LONDON Jan 29 Julian Rifat, a former equity
trader at U.S. hedge fund Moore Capital, was charged on
Wednesday in connection with Operation Tabernula, Britain's
largest insider dealing investigation, becoming the ninth man
charged in connection with the inquiry.
Almost four years after his arrest, 44-year-old Rifat sat in
the dock in a London magistrates' court on Wednesday accused of
eight counts of passing confidential, price-sensitive
information to an accomplice to his "significant advantage".
Britain's financial regulator started investigating what it
has called a sophisticated insider dealing ring in 2007, but it
hit the headlines in March 2010 after dawn raids on 16 addresses
across southern England, which led to the first arrests.
Rifat, who remains on unconditional bail, did not indicate a
plea in the brief hearing and was ordered to appear before the
higher Southwark Crown Court on Feb. 12.
Paul Milsom, a former senior equities trader at the
investment arm of Legal & General, last year became the
first man to be jailed after pleading guilty in the case that
has so far led to 10 arrests.
Former Exane BNP Paribas sales trading head Clive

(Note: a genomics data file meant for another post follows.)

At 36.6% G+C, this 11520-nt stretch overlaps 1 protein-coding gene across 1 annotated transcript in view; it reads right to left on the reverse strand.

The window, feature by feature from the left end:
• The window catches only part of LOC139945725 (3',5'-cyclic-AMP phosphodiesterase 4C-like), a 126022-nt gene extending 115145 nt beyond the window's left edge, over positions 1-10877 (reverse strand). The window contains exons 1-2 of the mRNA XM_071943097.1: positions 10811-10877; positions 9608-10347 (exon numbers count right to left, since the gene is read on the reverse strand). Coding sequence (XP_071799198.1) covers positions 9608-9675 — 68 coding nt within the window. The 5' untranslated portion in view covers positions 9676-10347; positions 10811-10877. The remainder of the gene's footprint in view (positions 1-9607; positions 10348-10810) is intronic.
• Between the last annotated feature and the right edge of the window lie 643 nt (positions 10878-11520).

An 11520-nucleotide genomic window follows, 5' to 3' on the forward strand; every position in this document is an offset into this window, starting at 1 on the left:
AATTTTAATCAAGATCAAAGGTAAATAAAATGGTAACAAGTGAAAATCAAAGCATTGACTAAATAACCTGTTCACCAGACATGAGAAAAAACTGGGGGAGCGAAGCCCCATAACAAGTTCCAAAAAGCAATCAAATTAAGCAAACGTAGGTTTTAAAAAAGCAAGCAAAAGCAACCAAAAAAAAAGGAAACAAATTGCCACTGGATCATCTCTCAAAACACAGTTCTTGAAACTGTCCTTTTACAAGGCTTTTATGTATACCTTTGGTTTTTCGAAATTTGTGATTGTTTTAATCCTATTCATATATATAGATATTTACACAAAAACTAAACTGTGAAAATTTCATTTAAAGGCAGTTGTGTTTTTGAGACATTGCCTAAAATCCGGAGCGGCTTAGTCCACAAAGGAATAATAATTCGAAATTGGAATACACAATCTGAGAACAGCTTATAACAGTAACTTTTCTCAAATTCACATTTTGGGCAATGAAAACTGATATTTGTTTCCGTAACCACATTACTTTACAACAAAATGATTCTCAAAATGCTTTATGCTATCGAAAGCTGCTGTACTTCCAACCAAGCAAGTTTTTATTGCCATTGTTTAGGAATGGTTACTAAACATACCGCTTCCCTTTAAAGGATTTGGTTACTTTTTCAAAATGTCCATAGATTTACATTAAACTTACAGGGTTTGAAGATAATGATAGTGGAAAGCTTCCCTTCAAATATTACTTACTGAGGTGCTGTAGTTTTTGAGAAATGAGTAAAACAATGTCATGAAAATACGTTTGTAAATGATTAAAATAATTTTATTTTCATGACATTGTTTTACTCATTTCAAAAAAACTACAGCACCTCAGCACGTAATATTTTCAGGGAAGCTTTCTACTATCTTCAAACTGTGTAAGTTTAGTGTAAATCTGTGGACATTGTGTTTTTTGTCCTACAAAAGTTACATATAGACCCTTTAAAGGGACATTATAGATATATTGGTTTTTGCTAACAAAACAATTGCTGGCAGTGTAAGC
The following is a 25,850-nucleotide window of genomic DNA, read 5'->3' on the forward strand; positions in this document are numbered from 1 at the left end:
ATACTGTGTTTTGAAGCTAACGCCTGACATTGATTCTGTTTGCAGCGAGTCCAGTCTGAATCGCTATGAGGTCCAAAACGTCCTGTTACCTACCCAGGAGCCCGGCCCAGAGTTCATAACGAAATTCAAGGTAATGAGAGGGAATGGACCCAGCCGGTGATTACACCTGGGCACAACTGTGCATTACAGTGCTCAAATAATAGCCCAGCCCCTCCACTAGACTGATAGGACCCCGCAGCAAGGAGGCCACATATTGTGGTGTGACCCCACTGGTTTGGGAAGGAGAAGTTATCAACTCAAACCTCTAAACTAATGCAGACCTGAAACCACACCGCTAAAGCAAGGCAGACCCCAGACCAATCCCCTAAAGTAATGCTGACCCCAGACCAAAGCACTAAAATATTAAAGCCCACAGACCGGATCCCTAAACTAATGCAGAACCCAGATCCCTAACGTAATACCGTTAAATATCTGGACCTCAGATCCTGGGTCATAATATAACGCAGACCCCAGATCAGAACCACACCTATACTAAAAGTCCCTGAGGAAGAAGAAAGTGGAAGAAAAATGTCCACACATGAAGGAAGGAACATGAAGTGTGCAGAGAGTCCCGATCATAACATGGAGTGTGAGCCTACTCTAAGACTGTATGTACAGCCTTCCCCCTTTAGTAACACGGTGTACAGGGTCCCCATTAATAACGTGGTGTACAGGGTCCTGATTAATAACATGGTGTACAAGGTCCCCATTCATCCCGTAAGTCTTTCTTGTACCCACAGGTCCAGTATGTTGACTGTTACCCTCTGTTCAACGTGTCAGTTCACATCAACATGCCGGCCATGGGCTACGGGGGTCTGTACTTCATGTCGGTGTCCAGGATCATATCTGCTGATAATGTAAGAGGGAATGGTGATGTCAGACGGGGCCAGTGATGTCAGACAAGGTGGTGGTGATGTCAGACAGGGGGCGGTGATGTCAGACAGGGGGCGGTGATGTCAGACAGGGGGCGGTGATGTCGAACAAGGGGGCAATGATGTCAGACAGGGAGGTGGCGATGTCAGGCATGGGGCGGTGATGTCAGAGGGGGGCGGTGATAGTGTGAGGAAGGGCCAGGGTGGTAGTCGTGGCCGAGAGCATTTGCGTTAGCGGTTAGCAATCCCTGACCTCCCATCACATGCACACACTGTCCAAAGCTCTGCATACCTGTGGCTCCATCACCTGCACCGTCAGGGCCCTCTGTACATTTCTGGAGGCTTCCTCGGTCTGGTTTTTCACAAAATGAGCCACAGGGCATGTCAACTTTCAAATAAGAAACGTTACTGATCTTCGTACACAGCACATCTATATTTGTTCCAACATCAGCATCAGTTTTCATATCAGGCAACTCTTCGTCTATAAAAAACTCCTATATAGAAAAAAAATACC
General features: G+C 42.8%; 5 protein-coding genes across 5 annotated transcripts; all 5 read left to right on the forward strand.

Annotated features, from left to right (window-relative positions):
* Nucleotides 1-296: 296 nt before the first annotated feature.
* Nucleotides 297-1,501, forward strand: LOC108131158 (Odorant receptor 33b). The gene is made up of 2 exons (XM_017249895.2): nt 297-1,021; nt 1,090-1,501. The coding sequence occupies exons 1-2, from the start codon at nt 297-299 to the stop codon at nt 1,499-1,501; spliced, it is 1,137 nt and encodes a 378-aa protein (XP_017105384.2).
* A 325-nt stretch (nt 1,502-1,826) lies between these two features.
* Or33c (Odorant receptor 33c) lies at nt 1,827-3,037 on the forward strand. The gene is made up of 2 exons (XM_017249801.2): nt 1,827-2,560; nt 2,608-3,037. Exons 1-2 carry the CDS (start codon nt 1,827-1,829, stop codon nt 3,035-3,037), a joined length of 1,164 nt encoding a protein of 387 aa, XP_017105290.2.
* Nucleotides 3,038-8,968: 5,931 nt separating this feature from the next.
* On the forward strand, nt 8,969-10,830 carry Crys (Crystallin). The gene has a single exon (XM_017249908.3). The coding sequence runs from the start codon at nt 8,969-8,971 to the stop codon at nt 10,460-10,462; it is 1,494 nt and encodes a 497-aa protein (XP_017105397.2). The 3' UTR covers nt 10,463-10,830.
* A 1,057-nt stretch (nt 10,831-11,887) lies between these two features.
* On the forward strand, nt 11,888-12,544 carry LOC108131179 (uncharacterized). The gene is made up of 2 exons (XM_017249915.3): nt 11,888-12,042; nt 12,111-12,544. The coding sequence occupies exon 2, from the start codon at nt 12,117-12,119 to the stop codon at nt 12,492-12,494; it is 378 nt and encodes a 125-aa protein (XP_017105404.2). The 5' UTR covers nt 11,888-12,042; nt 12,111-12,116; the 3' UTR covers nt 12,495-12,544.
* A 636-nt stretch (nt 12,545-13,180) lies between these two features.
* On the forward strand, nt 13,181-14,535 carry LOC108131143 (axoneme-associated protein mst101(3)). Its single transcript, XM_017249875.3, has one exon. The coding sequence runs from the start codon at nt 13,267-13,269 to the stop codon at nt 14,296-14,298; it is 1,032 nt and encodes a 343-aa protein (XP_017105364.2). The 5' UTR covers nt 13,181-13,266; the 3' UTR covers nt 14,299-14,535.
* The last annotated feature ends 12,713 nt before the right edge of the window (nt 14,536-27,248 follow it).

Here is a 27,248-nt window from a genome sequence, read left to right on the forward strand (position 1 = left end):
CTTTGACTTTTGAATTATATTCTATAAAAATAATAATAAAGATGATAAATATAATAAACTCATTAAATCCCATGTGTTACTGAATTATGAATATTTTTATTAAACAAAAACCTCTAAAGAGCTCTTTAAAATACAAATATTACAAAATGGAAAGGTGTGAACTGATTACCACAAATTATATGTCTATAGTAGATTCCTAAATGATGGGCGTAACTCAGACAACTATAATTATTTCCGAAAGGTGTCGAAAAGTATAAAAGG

Roberts remains under investigation.
The Financial Conduct Authority (FCA) alleges Rifat passed
on inside information about eight companies in 2009, including
UK banking group Barclays, German carmaker Volkswagen
, Spanish power group Iberdrola and German
His co-accused was named as Graeme Shelley, a former broker
at Novum Securities, who has already been charged as part of
Britain's financial regulators have long been criticised for
being too soft on market abuse and the FCA has pushed financial
crime to the top of its agenda, as the public rages at an
industry beset by scandals ranging from mis-selling to benchmark
Since 2009 there have been 23 convictions for insider
dealing and last year the FCA arrested another 15 suspects.
One of the most high-profile men to be charged in Britain
with insider dealing offences to date is Martyn Dodgson, a
former Deutsche Bank managing director arrested
alongside Rifat in 2010 as part of Operation Tabernula.
The others charged are Dubai-based Iraj Parvizi, a former
director at fund Aria Capital; Grant Harrison, a former managing
director at private investment bank Altium Capital; and three
others: Andrew Hind, Richard Baldwin and Benjamin Anderson.
Parvizi has pleaded not guilty and the others have yet to
enter a plea. A trial is expected this September.
Given the length of the investigation, the seniority of some
defendants and the publicity generated by the arrests, lawyers
say the FCA is under pressure to land more convictions.
Insider dealing is a criminal offence in Britain, punishable
by a fine or up to seven years in jail.